07 Dec Reflections of An Atheist Headteacher
Alom Shaha’s wonderful book, The Young Atheist’s Handbook, is an intelligent and moving account of his life and his philosophy as an atheist from a Muslim family in a South London community. I love the sub-title: Lessons for living a good life without God. It gave me a reason to reflect on my own thoughts about being an atheist in a school community with many religious students and staff.
One of the interesting challenges I have as Head at KEGS is balancing my personal convictions as a committed rationalist-humanist-atheist with showing respect for some of the school’s historical Christian traditions and promoting the school’s modern multi-faith ethos.
As a life-long atheist, growing up in a family where all religious people were lumped together dismissively as the ‘God Squad’, my world view has always been clear. As far as I am concerned science does a good job explaining the natural world including the emergence of a species of self-aware mammals capable of exploiting the resources of the lonely planet they inhabit in space. The evolved complexity of the human brain and of human social interactions account for everything we experience: our consciousness, our sense of morality, our hopes, dreams and anxieties, our sense of purpose and our emotions. And when we die, we die, shutting our biological computer down, living on only in the memories of those still living. We are capable of having spiritual experiences but these are just a form of emotional response created chemically and electrically in our brain cells.
Not only is there no God in my world, there isn’t a need for one to explain nature or to add any meaning. It may be terrifying to contemplate our lonely, precarious and unlikely existence in the vast enormity of space and time, but that’s the reality. Actually I find it quite inspiring. It’s also inspiring to consider the human capacity for love, compassion, ingenuity, curiosity and learning..and the evolutionary process by which these characteristics have developed to support our existence and survival.
So, yes, it was a bit of a surprise to learn that KEGS had a number of deep-rooted Christian traditions, long after I’d accepted the job. The school’s Christian heritage manifests itself in the traditional hymns and prayers in assemblies and an annual carol service in the cathedral. In addition, a sizeable proportion of staff and students are Christians or Muslims with numerous other faiths represented. Though it was never stated, I think there was an implicit expectation that a KEGS head would be a person of faith.
Very quickly, on my first day, I made an arrangement with my wonderful Deputy Head colleague whereby he now deals with all the Christian traditions. On Fridays he reads the Lord’s Prayer and organises the hymns. I lead Monday assemblies which don’t include hymns and prayers. We find this works well, not only as a way for us both to stay true to our different belief systems, but as a truer reflection of the school’s make-up.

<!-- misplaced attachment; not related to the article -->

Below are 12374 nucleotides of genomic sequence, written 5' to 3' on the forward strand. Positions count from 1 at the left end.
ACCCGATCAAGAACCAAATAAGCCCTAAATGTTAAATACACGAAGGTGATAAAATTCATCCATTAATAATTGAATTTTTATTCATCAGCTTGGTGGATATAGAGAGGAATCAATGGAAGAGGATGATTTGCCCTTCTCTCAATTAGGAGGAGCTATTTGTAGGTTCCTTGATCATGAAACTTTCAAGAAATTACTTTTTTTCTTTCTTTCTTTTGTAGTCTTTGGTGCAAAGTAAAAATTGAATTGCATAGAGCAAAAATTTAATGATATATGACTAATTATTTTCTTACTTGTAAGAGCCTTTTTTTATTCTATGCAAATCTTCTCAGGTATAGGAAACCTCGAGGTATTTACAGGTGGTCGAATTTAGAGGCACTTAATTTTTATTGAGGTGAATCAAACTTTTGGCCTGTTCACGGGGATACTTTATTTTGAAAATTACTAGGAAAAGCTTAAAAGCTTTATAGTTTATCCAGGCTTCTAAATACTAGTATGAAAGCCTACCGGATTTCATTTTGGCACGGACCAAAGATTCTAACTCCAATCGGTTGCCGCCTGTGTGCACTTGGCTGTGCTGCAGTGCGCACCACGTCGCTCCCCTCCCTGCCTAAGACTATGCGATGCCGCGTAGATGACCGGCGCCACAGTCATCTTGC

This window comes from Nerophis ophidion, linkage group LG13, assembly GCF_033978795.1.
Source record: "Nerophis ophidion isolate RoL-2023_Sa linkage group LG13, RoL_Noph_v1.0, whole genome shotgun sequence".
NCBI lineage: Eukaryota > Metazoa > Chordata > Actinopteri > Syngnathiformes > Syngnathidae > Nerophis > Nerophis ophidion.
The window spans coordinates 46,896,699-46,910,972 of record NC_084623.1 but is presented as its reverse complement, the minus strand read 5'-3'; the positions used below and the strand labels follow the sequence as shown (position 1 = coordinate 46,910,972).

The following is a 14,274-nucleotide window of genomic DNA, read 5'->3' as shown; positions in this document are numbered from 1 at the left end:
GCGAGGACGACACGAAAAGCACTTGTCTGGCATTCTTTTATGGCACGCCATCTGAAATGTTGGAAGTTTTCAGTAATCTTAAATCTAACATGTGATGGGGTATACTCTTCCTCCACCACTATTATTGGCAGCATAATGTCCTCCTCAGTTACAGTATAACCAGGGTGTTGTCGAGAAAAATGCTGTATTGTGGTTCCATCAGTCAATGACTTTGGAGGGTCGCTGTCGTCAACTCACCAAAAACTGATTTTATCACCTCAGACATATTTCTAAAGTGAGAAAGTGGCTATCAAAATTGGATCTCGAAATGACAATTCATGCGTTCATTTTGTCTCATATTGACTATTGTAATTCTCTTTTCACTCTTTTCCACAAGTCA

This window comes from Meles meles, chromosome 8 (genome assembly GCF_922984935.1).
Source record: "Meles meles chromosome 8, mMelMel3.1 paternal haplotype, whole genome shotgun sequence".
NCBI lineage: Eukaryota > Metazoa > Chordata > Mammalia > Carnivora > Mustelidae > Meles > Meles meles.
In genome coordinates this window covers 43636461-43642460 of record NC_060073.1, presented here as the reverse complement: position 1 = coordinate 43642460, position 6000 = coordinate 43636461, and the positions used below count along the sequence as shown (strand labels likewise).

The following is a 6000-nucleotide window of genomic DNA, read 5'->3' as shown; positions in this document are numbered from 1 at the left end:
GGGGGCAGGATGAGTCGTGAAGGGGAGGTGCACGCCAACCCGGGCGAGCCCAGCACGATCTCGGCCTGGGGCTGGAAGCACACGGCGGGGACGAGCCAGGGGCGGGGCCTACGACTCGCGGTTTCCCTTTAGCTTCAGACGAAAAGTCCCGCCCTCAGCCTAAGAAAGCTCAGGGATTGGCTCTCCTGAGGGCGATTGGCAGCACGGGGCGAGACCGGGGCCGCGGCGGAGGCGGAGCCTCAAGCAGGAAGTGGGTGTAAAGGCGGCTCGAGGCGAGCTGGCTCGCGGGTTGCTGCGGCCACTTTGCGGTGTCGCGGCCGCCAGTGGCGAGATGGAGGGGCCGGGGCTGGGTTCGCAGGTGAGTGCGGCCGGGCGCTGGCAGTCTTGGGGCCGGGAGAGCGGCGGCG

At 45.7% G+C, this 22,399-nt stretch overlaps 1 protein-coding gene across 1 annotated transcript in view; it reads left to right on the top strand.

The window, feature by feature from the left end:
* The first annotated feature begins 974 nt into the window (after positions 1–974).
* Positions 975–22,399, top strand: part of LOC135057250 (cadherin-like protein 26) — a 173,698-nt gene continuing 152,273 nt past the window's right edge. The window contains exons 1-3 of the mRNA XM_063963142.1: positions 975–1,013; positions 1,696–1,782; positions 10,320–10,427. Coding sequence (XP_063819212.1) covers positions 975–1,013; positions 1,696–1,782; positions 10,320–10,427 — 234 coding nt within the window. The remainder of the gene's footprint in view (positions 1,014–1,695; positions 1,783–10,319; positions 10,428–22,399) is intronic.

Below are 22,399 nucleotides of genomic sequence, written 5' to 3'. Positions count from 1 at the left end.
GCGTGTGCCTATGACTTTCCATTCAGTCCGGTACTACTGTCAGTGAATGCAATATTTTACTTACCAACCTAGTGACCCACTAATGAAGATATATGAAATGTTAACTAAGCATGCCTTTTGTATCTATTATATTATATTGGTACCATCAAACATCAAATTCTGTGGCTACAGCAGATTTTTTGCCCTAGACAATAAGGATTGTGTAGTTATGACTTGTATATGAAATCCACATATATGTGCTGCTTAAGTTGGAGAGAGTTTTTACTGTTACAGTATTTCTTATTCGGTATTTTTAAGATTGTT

In 2009, the issues of faith and science were given an airing when, to my delight and surprise, Richard Dawkins agreed to open our new Sixth Form building, The Darwin Centre. It was the 150th anniversary of Darwin’s Origin of the Species and given Dawkins’ unparalleled contribution to our understanding of evolutionary biology, it was quite a coup. He gave a brilliant lecture on the idea of evolution by natural selection and took part in an open questions session with Sixth Formers. Dawkins’ most recent book at the time was The God Delusion. It’s an uncompromising read and some people took offense, not least at the highly confrontational and dubious idea that raising children as Christian, Jewish or Muslim amounts to abuse.
His presence was greeted with glee by many members of staff and students but it did upset others. I received several letters and a copy of The Dawkins Delusion was placed in my pigeon-hole (I think it’s a pretty weak book but that’s another story). Of particular note were letters and debate contributions that highlighted that some students are actually full-on Young Earth creationists – which surprised me; they got short shrift from Prof Dawkins with good reason! My counter to the general concerns about Dawkins’ hostility to religion was to focus on Darwin..and Dawkins’ status as the greatest exponent of Darwin’s ideas. I also stressed my delight in the fact that Darwin has featured in our library window since 1907, alongside Shakespeare and Beethoven; he’s been part of the fabric of KEGS for decades.
The key thing is this: I am an atheist; but I am not anti-religion. That’s not what atheism means for me and it would be an unacceptable position to take as Headteacher. Although I don’t believe in a God, over the years I have developed a perspective on religion that I find necessary in order to acknowledge and accept other people’s faith in God. When people for whom I have enormous respect as individuals and intellectuals, are also serious Christians, Sikhs or Muslims, I find it isn’t helpful to dismiss their faith as a delusion. In fact, increasingly I find it better to interpret religion as a natural expression of our humanity; our human quest for understanding.